Why do some violent conflicts endure across the centuries, while others become dimly remembered ancient struggles among forgotten peoples? Is nationalism really the powerful force that it appeared to be in the 1990s? In this wide-ranging and readable set of essays, Charles King examines the conceptual intersection of nationalist ideology, social violence, and the political transformation of Europe and Eurasia over the last two decades. The end of communism seemed to usher in a period of radical change-an era of "extreme politics" that pitted nations, ethnic groups, and violent entrepreneurs against one another, from the wars in the Balkans and Caucasus to the apparent upsurge in nationalist mobilization throughout the region. But the last twenty years have also illustrated the incredible diversity of political life after the end of one-party rule. Understanding these changes requires an appreciation for the multiple pathways from communism, as well as the particular ways in which scholars from the West have engaged with the region. As King shows, recognizing the intellectual predispositions and trajectories in the West is critical to understanding how scholars have interpreted-and at times misinterpreted-the complex politics of the ex-communist East. Extreme Politics engages with themes from the micropolitics of social violence, to the history of nationalism studies, to the nature of migration and demographic change in Eurasia. Published exactly twenty years since the collapse of the Communist system, Extreme Politics charts the end of "Eastern Europe" as a place and chronicles the ongoing revolution in the scholarly study of Russia, the Balkans, and the wider postcommunist world.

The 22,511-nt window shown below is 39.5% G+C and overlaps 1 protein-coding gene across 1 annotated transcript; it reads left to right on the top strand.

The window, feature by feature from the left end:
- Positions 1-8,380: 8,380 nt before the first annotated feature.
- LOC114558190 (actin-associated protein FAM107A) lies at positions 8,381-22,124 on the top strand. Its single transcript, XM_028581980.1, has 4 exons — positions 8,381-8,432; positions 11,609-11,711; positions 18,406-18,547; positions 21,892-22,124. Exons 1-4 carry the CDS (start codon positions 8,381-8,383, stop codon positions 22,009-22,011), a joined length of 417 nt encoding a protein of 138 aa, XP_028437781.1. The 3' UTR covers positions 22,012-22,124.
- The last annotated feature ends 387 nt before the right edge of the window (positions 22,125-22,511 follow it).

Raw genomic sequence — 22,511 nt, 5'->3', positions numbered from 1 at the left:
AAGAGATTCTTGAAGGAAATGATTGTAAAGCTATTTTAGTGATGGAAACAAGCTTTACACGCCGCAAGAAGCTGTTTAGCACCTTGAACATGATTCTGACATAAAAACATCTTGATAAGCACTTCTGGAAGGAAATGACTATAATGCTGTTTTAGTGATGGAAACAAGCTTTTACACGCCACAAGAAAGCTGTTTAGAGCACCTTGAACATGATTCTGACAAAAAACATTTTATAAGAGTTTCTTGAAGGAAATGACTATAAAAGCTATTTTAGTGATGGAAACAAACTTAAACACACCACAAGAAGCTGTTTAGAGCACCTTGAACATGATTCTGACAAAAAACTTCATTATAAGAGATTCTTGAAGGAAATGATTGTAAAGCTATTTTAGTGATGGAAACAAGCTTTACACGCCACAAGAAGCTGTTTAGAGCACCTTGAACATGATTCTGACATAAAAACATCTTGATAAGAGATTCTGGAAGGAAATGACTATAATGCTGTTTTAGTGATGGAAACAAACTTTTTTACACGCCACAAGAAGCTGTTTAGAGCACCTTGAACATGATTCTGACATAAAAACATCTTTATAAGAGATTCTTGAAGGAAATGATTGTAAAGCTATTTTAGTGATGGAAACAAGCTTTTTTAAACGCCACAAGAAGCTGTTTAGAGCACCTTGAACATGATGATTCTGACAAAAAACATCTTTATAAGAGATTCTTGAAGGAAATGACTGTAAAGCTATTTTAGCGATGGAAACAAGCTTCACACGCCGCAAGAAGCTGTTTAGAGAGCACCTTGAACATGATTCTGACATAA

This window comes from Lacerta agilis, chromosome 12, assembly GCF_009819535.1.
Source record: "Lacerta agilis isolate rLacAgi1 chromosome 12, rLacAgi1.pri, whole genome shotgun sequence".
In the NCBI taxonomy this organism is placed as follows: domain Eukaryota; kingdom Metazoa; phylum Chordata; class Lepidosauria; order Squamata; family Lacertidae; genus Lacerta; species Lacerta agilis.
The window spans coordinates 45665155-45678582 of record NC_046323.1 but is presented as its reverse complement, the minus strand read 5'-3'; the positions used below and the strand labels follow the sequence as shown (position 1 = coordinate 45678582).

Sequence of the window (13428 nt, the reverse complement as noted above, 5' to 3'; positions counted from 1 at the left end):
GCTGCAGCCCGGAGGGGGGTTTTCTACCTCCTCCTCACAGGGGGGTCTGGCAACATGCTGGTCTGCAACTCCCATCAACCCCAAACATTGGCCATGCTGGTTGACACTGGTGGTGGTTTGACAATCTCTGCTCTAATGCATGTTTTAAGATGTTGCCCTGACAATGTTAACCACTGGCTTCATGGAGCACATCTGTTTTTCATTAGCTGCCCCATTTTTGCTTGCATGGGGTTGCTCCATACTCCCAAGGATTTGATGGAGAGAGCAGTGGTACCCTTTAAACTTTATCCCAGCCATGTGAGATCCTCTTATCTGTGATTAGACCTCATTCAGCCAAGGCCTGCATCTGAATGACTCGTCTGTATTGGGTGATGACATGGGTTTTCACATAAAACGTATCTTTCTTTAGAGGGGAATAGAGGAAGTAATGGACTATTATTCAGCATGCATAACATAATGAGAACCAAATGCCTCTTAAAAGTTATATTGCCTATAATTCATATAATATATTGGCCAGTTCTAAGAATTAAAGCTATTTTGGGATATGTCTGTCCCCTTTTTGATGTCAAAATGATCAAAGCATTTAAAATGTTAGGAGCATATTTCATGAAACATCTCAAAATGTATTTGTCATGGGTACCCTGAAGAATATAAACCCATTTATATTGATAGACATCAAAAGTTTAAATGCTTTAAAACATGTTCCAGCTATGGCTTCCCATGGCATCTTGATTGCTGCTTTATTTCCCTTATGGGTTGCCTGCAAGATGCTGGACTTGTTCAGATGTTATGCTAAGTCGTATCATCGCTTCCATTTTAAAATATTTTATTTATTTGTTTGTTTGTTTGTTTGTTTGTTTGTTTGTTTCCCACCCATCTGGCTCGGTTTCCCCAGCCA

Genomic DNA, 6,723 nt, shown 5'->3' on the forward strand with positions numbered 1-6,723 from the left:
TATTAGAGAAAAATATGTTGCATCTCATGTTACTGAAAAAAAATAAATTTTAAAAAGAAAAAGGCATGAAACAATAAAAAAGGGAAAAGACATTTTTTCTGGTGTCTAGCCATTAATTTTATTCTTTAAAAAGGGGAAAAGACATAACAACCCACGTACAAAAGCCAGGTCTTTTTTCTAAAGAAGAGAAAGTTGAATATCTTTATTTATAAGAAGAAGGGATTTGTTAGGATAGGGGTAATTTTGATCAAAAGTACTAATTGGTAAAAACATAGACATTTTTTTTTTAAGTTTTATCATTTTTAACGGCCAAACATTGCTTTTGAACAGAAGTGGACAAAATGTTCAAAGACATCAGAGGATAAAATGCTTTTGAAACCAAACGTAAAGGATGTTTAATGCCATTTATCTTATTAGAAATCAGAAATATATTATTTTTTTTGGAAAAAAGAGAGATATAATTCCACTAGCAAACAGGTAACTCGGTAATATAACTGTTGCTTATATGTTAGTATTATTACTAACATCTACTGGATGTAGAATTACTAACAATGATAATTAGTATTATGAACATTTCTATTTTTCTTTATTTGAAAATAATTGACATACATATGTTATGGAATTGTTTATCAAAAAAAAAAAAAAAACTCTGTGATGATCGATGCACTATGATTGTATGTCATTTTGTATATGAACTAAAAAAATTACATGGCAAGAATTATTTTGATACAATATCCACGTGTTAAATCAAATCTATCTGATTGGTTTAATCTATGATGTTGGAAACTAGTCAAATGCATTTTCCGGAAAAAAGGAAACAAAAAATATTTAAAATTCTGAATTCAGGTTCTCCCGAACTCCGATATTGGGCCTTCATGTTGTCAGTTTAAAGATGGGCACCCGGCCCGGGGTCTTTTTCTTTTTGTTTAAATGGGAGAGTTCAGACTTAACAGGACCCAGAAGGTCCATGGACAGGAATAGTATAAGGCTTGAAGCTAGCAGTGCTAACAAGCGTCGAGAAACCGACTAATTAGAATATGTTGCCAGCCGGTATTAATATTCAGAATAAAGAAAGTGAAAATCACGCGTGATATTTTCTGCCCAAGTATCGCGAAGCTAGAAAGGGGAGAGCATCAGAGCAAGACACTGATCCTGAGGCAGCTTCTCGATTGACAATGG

Charles King is the Ion Ratiu Chair of Romanian Studies and Associate Professor in the School of Foreign Service and the Department of Government at Georgetown University.
ACKNOWLEDGMENTS; ABBREVIATIONS; 1. : Introduction; PART I: THEORY AND COMPARISON; 2. The National Origins of Nationalism Studies; 3. Loser Nationalisms: How Certain Ideas of the Nation Succeed or Fail; 4. The Micropolitics of Social Violence; 5. POST-POSTCOMMUNISM, OR IS THERE STILL AN "EASTERN EUROPE?"; 6. The Benefits of Ethnic War; 7. Diasporas and International Politics; 8. Migration, Institutions, and Ethnicity; 9. Conclusion; TABLES; BIBLIOGRAPHY
It is a breathtaking and almost encyclopaedic review of the literature on nationalism, social violence, and the particularities of Eastern Europe in relation to those issues. Oscar Pardo, University of Birmingham Charles King's book is primarily aimed at an academic audience, for whom this is clearly a must read. But there are so many worthwhile insights that even the lay reader interested in what has been going on in this fascinating part of the world will gain much of benefit as well. Robin Shepherd, The Israel Journal of Foreign Affairs
Oxford University Press, USA
Oxford University Press Inc
Essays on Nationalism, Violence, and Eastern Europe
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black & white illustrations
Professional and Scholarly